Analytical chemistry chem 3811 chapter 11
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ANALYTICAL CHEMISTRY CHEM 3811 CHAPTER 11. DR. AUGUSTINE OFORI AGYEMAN Assistant professor of chemistry Department of natural sciences Clayton state university. CHAPTER 11 POLYPROTIC ACIDS AND BASES. POLYPROTIC ACIDS. - Have more than one acidic proton Examples

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ANALYTICAL CHEMISTRY CHEM 3811 CHAPTER 11

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ANALYTICAL CHEMISTRY CHEM 3811CHAPTER 11

DR. AUGUSTINE OFORI AGYEMAN

Assistant professor of chemistry

Department of natural sciences

Clayton state university


CHAPTER 11

POLYPROTIC ACIDS AND BASES


POLYPROTIC ACIDS

- Have more than one acidic proton

Examples

phosphoric acid, carbonic acid, amino acids


POLYPROTIC ACIDS

Tooth Decay

- Bacteria on teeth metabolize sugar into lactic acid

CH3CH(OH)CO2H

- Tooth enamel contains hydroxyapatite (calcium hydroxyphosphate)

Ca10(PO4)6(OH)2

- Tooth decay is the result of reaction between

lactic acid and hydroxyapatite to produce phosphoric acid

Ca10(PO4)6(OH)2 + 14H+↔ 10Ca2+ + 6H2PO4- + 2H2O


POLYPROTIC ACIDS

Erosion of limestone or marble (calcium carbonate)

- Calcite (calcium carbonate) is soluble in acidic solutions

(insoluble in neutral or basic solutions)

- Calcite dissolves in acid rain causing erosion on buildings

CaCO3(s) ↔ Ca2+ + CO32-

CO32- + H+↔ HCO3-

Acid Rain

- SO2, NOx, and CO2 combine with water vapor and sunlight

to produce sulfuric acid, nitric acid, and carbonic acid


POLYPROTIC ACIDS

Amino Acids

- Building blocks of proteins

- Have acidic carboxylic acid group and basic amino group

- The acidic proton resides on the N of the amino group

- Have positive site (amino group) and negative site (acid group)

- Called zwitterion

- Both groups are protonated at low pH and depotonated at high pH


DIPROTIC SYSTEMS

- Contain two acidic protons

H2A ↔ HA- + H+(Ka1)

HA- ↔ A2- + H+(Ka2)

- Acid dissociation constants: Ka1 > Ka2

A2- + H2O ↔ HA- + OH-(Kb1)

HA- + H2O ↔ H2A + OH-(Kb2)

- Base association constants: Kb1 > Kb2


DIPROTIC SYSTEMS

H2A ↔ HA- + H+(Ka1)

+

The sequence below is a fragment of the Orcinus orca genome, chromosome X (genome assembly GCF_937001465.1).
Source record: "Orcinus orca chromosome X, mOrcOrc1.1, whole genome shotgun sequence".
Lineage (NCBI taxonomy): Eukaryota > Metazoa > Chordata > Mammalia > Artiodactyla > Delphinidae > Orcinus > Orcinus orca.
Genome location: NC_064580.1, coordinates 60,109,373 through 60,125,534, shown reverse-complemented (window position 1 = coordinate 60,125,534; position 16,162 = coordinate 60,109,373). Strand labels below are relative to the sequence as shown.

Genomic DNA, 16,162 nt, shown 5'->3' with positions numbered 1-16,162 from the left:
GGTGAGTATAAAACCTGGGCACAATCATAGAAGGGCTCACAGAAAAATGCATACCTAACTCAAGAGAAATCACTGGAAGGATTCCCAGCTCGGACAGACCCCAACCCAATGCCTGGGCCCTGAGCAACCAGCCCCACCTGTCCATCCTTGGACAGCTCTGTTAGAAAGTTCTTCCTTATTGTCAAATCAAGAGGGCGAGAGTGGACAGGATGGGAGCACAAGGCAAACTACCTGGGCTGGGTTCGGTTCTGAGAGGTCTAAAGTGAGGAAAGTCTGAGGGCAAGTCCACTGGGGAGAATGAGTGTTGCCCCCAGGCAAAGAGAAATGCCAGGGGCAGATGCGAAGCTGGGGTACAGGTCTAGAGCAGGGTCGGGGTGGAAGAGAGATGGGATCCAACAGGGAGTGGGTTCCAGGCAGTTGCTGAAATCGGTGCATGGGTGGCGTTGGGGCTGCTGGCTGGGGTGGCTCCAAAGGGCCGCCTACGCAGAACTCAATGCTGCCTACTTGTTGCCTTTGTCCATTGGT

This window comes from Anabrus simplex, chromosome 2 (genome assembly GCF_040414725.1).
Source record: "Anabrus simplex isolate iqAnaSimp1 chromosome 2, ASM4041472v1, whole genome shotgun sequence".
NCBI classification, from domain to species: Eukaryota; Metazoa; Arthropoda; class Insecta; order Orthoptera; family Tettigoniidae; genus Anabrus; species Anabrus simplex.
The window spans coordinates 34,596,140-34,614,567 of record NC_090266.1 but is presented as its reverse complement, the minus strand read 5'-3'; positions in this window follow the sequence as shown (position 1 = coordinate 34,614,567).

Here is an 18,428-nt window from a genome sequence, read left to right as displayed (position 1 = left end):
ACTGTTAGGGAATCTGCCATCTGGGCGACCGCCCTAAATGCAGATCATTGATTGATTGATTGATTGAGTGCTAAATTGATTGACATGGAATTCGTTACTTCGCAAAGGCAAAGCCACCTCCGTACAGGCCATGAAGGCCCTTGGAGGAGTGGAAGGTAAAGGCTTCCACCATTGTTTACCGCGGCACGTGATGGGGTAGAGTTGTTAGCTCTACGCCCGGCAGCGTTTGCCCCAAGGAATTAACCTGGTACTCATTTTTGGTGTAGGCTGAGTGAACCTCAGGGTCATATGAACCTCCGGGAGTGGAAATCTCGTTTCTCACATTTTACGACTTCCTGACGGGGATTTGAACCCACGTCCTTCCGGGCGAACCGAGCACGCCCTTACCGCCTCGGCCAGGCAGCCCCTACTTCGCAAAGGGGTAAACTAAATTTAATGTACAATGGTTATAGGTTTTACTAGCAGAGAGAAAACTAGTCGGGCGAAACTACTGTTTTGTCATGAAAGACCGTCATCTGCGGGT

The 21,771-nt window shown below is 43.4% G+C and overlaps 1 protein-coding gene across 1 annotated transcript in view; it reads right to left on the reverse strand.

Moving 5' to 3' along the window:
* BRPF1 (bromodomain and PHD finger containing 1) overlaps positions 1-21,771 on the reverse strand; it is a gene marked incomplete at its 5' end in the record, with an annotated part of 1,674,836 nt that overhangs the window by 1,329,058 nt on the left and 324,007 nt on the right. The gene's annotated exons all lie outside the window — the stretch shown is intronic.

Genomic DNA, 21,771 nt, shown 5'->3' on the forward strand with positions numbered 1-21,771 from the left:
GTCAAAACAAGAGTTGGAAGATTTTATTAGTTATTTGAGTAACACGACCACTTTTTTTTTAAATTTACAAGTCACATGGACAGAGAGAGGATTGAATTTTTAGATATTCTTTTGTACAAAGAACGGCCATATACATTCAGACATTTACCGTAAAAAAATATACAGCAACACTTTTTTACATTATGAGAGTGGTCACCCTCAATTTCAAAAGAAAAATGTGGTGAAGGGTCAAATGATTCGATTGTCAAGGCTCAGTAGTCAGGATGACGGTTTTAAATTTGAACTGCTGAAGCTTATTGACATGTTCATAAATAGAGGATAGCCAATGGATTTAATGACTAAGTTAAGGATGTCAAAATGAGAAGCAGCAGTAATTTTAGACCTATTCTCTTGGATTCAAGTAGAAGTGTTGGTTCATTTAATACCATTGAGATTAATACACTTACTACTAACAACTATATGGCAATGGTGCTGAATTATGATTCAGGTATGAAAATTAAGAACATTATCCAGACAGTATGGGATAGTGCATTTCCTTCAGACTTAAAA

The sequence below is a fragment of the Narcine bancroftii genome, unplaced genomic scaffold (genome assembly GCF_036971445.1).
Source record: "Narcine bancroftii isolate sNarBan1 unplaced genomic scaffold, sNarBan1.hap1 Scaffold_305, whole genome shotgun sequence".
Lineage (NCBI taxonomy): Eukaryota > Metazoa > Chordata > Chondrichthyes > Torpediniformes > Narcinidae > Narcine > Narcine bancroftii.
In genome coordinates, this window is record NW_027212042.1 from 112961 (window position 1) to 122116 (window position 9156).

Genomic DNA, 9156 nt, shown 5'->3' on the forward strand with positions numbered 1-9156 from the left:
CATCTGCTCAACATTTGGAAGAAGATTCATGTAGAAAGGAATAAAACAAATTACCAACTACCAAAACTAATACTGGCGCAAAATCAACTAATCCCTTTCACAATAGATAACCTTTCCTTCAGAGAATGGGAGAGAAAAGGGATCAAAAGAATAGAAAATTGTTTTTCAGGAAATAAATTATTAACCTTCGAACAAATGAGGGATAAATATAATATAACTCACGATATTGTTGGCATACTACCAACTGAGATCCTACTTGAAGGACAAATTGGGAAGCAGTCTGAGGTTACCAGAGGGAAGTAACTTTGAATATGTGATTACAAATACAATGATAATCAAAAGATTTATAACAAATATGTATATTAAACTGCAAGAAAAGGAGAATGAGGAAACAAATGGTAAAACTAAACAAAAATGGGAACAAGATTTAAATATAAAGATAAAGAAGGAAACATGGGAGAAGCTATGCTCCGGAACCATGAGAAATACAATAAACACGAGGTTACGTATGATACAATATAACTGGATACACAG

HA- + H2O ↔ H2A + OH- (Kb2)

=

H2O ↔ H+ + OH-

Ka1 x Kb2 = Kw

Ka2 x Kb1 = Kw


DIPROTIC SYSTEMS

Ka1>>>> Ka2

- A solution of a diprotic acid behaves like a solution of a

monoprotic acid with Ka = Ka1

Kb1 >>>> Kb2

- The fully basic form of a diprotic acid can be

considered as monobasic with Kb = Kb1


DIPROTIC SYSTEMS

The Intermediate Form

- Is both an acid and a base

- Can donate or accept a proton

- Called amphiprotic


TRIPROTIC SYSTEMS

Ka1 x Kb3 = Kw

Ka2 x Kb2 = Kw

Ka3 x Kb1 = Kw

First Intermediate (H2A-)

Second Intermediate (HA2-)


PREDOMINANT SPECIES

- From the Henderson-hasselbalch equation

- pH changes by 1 if the ratio changes by a factor of 10

pH = pKa + 1 if [A-]/[HA] = 10

pH = pKa - 1 if [A-]/[HA] = 0.10


PREDOMINANT SPECIES

Monoprotic Systems

[A-] = [HA] when pH = pKa

A- is the predominant form when pH > pKa

HA is the predominant form when pH < pKa


PREDOMINANT SPECIES

Diprotic Systems

There are two pKa values

[H2A] = [HA-] when pH = pKa1

[HA-] = [A2-] when pH = pKa2

H2A is the predominant form when pH < pKa1

HA- is the predominant form when pKa1 < pH < pKa2

A2- is the predominant form when pH > pKa2


PREDOMINANT SPECIES

Triprotic Systems

There are three pKa values

[H3A] = [H2A-] when pH = pKa1

[H2A-] = [HA2-] when pH = pKa2

[HA2-] = [A3-] when pH = pKa3

H3A is the predominant form when pH < pKa1

H2A- is the predominant form when pKa1 < pH < pKa2

HA2- is the predominant form when pKa2 < pH < pKa3

A3- is the predominant form when pH > pKa3


TITRATION CURVES

Diprotic acids (two equivalence points)

pH

H2A/HA-

HA-/A2-

Excess OH-

pKa2

pKa1

volume of OH- added


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